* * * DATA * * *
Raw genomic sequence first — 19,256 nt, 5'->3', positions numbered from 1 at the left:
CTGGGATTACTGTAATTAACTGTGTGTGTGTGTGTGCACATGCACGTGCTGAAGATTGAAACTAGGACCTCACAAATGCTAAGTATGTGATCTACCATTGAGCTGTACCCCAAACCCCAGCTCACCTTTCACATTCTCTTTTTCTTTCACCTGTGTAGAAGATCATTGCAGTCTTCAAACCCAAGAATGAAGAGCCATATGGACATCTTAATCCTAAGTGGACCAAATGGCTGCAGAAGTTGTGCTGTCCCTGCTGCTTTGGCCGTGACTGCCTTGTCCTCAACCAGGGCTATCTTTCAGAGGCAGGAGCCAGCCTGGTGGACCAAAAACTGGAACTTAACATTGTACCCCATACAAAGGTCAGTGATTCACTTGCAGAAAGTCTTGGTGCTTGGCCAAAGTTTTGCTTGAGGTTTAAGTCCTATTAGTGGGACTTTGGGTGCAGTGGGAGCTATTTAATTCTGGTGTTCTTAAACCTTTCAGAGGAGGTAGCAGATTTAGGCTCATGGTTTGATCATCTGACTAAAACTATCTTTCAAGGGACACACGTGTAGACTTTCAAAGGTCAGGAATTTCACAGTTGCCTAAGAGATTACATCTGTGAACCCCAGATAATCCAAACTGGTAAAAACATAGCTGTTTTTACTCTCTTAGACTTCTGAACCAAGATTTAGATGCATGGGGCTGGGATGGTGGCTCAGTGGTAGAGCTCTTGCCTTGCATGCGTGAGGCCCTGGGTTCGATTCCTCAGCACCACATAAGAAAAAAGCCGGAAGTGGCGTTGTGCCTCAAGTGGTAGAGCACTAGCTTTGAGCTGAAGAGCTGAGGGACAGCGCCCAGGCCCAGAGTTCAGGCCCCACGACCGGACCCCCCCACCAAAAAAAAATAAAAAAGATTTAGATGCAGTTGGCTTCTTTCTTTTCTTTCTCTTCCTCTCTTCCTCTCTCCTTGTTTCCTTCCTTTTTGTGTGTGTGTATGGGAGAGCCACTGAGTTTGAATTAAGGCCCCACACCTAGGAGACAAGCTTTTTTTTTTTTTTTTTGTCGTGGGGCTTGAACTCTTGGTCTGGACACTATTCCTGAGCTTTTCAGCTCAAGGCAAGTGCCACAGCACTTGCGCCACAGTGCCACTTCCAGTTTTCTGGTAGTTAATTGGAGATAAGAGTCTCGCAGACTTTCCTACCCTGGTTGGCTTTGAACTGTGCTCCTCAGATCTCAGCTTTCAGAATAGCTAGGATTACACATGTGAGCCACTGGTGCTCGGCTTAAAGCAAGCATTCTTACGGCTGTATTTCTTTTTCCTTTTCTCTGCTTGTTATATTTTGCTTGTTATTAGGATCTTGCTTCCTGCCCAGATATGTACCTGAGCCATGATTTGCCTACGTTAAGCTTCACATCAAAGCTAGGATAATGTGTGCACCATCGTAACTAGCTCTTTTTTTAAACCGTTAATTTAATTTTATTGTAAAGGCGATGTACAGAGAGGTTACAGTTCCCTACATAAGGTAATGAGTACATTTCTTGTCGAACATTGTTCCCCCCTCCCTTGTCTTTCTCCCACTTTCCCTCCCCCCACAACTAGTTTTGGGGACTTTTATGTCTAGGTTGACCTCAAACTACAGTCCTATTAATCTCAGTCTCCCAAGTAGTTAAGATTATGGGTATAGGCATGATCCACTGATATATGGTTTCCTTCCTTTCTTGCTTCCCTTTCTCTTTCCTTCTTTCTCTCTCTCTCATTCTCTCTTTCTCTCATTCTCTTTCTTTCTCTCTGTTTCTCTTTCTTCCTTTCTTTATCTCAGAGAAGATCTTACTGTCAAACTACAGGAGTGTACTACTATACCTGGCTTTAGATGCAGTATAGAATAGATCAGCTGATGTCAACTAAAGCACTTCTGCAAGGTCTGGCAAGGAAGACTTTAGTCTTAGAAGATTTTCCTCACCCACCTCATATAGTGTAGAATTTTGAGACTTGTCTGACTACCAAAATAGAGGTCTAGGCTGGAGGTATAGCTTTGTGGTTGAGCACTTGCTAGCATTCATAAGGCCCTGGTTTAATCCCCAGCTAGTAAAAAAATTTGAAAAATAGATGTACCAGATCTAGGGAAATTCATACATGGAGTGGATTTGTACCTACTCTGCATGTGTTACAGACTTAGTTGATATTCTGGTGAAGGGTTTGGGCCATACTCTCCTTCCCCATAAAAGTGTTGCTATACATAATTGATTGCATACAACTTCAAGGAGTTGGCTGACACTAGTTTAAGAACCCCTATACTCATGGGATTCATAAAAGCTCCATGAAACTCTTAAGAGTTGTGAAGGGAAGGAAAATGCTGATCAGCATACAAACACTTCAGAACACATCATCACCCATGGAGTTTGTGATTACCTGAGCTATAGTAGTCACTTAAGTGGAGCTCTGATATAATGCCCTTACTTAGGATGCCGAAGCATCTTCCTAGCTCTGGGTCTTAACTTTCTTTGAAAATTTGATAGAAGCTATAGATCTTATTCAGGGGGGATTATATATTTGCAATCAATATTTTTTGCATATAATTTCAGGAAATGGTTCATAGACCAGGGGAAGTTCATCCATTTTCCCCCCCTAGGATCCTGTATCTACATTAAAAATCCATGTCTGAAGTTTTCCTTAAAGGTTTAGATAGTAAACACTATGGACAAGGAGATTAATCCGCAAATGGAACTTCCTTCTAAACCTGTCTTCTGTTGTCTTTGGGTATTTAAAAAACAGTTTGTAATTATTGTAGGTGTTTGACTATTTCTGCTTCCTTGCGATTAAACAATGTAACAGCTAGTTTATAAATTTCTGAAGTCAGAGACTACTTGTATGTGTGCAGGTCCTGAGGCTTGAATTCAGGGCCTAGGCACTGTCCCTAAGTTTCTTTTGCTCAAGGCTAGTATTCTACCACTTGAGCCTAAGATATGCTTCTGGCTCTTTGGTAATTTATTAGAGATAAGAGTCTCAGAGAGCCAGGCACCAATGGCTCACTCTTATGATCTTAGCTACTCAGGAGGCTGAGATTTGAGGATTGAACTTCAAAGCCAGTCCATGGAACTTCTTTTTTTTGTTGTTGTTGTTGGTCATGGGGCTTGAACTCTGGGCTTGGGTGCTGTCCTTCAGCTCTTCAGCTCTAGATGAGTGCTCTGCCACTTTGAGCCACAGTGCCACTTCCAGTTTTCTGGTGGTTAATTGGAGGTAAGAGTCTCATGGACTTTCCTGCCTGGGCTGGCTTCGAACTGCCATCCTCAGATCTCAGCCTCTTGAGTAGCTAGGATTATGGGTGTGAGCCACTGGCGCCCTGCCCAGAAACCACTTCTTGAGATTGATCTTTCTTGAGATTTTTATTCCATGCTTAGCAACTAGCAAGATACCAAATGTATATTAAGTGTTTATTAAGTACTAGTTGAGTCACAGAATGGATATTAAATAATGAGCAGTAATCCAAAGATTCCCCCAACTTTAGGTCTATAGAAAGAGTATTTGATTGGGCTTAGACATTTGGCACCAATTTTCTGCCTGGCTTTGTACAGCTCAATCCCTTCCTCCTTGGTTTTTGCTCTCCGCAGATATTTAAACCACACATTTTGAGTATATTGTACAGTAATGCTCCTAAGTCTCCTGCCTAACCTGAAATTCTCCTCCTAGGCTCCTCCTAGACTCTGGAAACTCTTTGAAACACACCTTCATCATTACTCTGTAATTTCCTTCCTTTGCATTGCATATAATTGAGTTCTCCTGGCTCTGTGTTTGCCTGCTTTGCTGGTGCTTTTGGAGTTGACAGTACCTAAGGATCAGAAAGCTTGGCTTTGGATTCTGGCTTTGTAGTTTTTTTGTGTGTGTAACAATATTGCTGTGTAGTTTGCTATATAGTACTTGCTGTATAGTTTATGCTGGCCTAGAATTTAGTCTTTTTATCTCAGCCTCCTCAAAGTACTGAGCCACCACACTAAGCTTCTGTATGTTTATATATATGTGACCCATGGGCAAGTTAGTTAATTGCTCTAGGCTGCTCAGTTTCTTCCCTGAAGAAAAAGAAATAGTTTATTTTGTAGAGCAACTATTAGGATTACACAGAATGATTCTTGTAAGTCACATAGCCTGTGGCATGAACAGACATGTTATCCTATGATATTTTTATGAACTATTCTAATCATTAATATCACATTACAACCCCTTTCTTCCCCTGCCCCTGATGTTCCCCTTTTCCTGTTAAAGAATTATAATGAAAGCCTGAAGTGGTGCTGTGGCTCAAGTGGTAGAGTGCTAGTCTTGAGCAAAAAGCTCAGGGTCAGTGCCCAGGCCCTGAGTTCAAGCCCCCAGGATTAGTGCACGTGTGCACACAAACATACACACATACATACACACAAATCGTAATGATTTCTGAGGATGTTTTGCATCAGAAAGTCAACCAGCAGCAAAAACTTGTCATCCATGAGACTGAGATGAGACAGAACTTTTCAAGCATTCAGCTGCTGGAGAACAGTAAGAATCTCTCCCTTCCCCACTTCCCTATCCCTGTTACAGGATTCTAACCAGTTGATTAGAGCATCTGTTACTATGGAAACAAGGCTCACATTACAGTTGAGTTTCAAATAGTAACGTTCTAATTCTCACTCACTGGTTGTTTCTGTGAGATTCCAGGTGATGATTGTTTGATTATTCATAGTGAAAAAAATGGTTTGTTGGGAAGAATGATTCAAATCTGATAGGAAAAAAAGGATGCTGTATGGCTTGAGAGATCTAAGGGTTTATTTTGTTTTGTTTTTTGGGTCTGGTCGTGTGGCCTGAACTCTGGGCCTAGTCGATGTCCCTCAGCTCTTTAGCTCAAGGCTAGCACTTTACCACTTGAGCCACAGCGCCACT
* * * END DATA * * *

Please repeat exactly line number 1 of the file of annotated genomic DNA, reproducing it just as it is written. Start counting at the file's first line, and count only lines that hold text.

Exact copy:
Raw genomic sequence first — 19,256 nt, 5'->3', positions numbered from 1 at the left: